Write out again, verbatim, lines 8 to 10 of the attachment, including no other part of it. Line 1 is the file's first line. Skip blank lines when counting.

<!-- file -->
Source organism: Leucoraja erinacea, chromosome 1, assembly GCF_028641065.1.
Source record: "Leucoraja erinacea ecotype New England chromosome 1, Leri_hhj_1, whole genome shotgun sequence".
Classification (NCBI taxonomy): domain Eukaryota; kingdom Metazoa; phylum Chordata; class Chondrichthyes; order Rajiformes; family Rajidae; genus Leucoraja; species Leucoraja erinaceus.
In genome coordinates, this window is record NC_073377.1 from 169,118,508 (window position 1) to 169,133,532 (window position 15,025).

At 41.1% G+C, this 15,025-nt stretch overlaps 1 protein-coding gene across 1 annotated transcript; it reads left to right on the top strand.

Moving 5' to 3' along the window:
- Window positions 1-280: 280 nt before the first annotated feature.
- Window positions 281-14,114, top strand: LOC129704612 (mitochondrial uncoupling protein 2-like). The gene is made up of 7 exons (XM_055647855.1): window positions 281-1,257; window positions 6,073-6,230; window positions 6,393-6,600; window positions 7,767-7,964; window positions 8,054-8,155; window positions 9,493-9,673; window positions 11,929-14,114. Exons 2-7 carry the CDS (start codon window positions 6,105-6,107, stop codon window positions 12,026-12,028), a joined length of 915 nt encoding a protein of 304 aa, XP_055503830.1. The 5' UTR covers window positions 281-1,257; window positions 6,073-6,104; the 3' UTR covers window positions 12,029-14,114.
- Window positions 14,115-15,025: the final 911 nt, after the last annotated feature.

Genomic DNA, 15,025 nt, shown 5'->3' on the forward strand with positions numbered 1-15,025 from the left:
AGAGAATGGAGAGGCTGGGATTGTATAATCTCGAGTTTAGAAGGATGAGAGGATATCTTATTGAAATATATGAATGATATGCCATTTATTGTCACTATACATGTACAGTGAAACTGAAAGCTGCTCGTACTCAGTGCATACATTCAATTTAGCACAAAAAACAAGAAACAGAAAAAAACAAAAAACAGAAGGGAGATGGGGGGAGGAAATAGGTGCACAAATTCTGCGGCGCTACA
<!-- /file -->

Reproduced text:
- Window positions 281-14,114, top strand: LOC129704612 (mitochondrial uncoupling protein 2-like). The gene is made up of 7 exons (XM_055647855.1): window positions 281-1,257; window positions 6,073-6,230; window positions 6,393-6,600; window positions 7,767-7,964; window positions 8,054-8,155; window positions 9,493-9,673; window positions 11,929-14,114. Exons 2-7 carry the CDS (start codon window positions 6,105-6,107, stop codon window positions 12,026-12,028), a joined length of 915 nt encoding a protein of 304 aa, XP_055503830.1. The 5' UTR covers window positions 281-1,257; window positions 6,073-6,104; the 3' UTR covers window positions 12,029-14,114.
- Window positions 14,115-15,025: the final 911 nt, after the last annotated feature.

Genomic DNA, 15,025 nt, shown 5'->3' on the forward strand with positions numbered 1-15,025 from the left: